One look at the fat profit margins enjoyed by drug smugglers explains why it's such a big business here.

A pound of crystal methamphetamine has a street value of about $2,500 in El Paso, Texas, and $7,000 in Los Angeles, according to Kubo.

In Hawaii, that same pound retails for about $25,000.

While some of the proceeds are laundered in Hawaii, most of the drug profits don't stay here, federal prosecutors said.

Hawaii's ice supply is largely imported by wholesalers like Schulze who get their drugs from labs in Los Angeles allegedly linked to Mexican drug cartels.

Couriers within Schulze's organization told federal investigators they often transported suitcases containing $150,000 in cash through Honolulu Airport to pay for drugs in California.

"The trick in the Hawaii drug business is to get the money to California," Sorenson said. "It's a two-way street: It's dope in and money out."

Hawaii pays dearly

Hawaii's ice problem also has been costly for Hawaii's taxpayers, who are footing the bill for the rehab of thousands of ice addicts.

According to Elaine Wilson, chief of the Alcohol and Drug Abuse Division of the state Health Department, it costs between $3,000 and $10,000 to treat a hard-core ice addict.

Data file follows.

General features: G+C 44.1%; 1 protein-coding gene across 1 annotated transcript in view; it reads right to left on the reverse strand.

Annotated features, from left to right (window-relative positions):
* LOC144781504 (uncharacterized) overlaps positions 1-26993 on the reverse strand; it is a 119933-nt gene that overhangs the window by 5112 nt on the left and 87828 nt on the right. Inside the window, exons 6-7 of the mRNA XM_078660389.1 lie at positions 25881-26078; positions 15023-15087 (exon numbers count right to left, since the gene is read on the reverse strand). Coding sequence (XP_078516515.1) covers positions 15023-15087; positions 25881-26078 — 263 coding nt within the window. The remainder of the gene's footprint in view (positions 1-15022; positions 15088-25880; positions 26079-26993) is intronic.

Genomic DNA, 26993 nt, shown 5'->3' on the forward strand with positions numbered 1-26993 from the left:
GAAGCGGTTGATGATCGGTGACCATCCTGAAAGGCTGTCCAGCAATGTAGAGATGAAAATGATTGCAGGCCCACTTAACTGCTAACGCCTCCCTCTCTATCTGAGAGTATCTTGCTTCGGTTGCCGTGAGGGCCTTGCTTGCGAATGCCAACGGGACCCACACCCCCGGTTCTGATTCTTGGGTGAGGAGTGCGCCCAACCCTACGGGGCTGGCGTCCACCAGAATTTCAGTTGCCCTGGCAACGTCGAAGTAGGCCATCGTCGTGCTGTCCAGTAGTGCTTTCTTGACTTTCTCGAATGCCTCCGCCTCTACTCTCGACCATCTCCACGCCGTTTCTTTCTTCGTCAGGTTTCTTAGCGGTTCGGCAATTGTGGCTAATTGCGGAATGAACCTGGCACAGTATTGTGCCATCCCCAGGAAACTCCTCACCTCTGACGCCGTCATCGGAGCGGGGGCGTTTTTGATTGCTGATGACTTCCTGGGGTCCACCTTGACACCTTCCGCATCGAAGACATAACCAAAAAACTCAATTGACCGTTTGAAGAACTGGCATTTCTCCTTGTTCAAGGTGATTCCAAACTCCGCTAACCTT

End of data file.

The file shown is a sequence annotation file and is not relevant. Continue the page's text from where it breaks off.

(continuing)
Last year, the Alcohol and Drug Abuse Division made $7.7 million in contract payments to private providers like Hina Mauka in Kaneohe and the Sand Island Treatment Center to pay for drug and alcohol treatment.

The state Judiciary spent another $2.2 million last year to treat people for substance abuse while the state prisons and probation systems said their drug treatment costs were $3.5 million last year.

Those figures aren't broken down specifically for ice treatment, but state officials said ice addicts represent a major portion of their caseloads.

The personal costs to the addicts are also severe.

The typical ice addict hits rock bottom before he seeks treatment, said M.P. Andy Anderson, Hina Mauka's chief executive officer.

Most have lost their homes and their jobs or have gone through a divorce as a result of ice-related family stress, Anderson said.

A four-year study conducted by the federal Center for Substance Abuse Treatment found that Hawaii's meth users had an average monthly income of about $220.

The center's study, which looked at treatments of more than 1,050 addicts in California, Montana and Hawaii, found that the overall average monthly pay of its study participants was $625, said Alice Dickow, the CSAT's principal investigator for its Honolulu site.

About 49 percent of the Honolulu participants in the study were unemployed, Dickow said. That compares with an unemployment rate about 22 percent for addicts in San Diego and 31 percent for users in Hayward, Calif.

"We are talking about a huge problem in terms of financial loss and human suffering," added Hina Mauka's Anderson.